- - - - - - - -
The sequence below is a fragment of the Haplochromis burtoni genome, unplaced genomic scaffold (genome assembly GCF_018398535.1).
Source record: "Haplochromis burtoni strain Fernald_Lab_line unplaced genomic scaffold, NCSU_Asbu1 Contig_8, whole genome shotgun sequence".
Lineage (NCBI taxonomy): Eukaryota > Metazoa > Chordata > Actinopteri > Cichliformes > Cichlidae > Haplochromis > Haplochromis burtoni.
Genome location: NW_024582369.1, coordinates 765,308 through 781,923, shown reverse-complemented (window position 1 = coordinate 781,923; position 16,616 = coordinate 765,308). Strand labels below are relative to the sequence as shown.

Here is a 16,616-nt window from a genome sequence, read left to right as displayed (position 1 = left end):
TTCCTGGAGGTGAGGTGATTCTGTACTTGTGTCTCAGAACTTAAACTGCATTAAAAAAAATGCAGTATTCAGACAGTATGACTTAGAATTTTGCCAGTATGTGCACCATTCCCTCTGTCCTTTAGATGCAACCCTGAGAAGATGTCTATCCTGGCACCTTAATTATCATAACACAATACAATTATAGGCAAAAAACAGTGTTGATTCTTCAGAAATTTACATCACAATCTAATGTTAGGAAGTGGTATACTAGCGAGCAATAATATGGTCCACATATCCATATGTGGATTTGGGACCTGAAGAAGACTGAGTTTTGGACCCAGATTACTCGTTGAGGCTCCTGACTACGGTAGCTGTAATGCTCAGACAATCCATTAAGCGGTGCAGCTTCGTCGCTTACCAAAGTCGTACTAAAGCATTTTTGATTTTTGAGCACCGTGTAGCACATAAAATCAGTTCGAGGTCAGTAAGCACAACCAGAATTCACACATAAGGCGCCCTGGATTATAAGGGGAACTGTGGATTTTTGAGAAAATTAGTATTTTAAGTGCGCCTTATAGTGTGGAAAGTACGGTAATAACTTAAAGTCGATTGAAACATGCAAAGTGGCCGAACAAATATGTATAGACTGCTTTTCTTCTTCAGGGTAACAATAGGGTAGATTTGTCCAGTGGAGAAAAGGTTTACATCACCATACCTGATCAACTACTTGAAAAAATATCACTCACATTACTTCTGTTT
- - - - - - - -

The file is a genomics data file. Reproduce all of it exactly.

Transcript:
The sequence below is a fragment of the Haplochromis burtoni genome, unplaced genomic scaffold (genome assembly GCF_018398535.1).
Source record: "Haplochromis burtoni strain Fernald_Lab_line unplaced genomic scaffold, NCSU_Asbu1 Contig_8, whole genome shotgun sequence".
Lineage (NCBI taxonomy): Eukaryota > Metazoa > Chordata > Actinopteri > Cichliformes > Cichlidae > Haplochromis > Haplochromis burtoni.
Genome location: NW_024582369.1, coordinates 765,308 through 781,923, shown reverse-complemented (window position 1 = coordinate 781,923; position 16,616 = coordinate 765,308). Strand labels below are relative to the sequence as shown.

Here is a 16,616-nt window from a genome sequence, read left to right as displayed (position 1 = left end):
TTCCTGGAGGTGAGGTGATTCTGTACTTGTGTCTCAGAACTTAAACTGCATTAAAAAAAATGCAGTATTCAGACAGTATGACTTAGAATTTTGCCAGTATGTGCACCATTCCCTCTGTCCTTTAGATGCAACCCTGAGAAGATGTCTATCCTGGCACCTTAATTATCATAACACAATACAATTATAGGCAAAAAACAGTGTTGATTCTTCAGAAATTTACATCACAATCTAATGTTAGGAAGTGGTATACTAGCGAGCAATAATATGGTCCACATATCCATATGTGGATTTGGGACCTGAAGAAGACTGAGTTTTGGACCCAGATTACTCGTTGAGGCTCCTGACTACGGTAGCTGTAATGCTCAGACAATCCATTAAGCGGTGCAGCTTCGTCGCTTACCAAAGTCGTACTAAAGCATTTTTGATTTTTGAGCACCGTGTAGCACATAAAATCAGTTCGAGGTCAGTAAGCACAACCAGAATTCACACATAAGGCGCCCTGGATTATAAGGGGAACTGTGGATTTTTGAGAAAATTAGTATTTTAAGTGCGCCTTATAGTGTGGAAAGTACGGTAATAACTTAAAGTCGATTGAAACATGCAAAGTGGCCGAACAAATATGTATAGACTGCTTTTCTTCTTCAGGGTAACAATAGGGTAGATTTGTCCAGTGGAGAAAAGGTTTACATCACCATACCTGATCAACTACTTGAAAAAATATCACTCACATTACTTCTGTTT